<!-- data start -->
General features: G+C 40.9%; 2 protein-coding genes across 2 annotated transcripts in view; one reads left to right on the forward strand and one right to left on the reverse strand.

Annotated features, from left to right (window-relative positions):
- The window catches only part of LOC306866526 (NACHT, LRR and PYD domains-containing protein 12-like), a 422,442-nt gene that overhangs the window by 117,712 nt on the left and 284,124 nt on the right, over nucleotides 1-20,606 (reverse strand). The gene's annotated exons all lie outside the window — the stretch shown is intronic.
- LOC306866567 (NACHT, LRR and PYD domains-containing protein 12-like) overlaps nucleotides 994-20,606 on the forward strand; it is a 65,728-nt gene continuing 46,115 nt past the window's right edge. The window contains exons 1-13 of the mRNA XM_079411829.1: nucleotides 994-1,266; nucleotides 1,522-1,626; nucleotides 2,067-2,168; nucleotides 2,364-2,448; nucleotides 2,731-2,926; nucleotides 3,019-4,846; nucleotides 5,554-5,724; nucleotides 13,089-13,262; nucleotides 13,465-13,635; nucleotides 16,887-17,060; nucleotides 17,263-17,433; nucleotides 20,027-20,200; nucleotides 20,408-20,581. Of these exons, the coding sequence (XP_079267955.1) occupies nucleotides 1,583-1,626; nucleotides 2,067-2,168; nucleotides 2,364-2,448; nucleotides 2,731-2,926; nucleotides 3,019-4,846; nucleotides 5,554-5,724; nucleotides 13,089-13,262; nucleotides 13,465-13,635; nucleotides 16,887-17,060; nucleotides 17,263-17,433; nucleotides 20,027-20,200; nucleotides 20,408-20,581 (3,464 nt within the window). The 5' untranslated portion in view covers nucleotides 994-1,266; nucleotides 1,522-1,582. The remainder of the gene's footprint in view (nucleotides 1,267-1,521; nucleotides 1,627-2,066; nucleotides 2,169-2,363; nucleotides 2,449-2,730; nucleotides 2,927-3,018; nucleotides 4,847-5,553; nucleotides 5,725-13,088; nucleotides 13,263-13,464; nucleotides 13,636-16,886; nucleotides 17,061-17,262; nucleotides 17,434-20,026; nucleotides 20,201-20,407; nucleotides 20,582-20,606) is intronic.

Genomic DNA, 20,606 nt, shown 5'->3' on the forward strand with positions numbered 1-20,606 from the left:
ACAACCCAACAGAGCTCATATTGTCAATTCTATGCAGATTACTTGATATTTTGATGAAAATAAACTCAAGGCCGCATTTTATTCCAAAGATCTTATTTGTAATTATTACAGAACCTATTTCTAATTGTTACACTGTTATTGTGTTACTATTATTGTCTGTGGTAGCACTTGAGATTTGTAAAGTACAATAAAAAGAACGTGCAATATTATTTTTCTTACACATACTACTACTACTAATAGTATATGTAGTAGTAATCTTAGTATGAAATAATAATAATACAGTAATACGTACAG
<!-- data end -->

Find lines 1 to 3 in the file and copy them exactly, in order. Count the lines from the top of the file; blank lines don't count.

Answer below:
General features: G+C 40.9%; 2 protein-coding genes across 2 annotated transcripts in view; one reads left to right on the forward strand and one right to left on the reverse strand.

Annotated features, from left to right (window-relative positions):
- The window catches only part of LOC306866526 (NACHT, LRR and PYD domains-containing protein 12-like), a 422,442-nt gene that overhangs the window by 117,712 nt on the left and 284,124 nt on the right, over nucleotides 1-20,606 (reverse strand). The gene's annotated exons all lie outside the window — the stretch shown is intronic.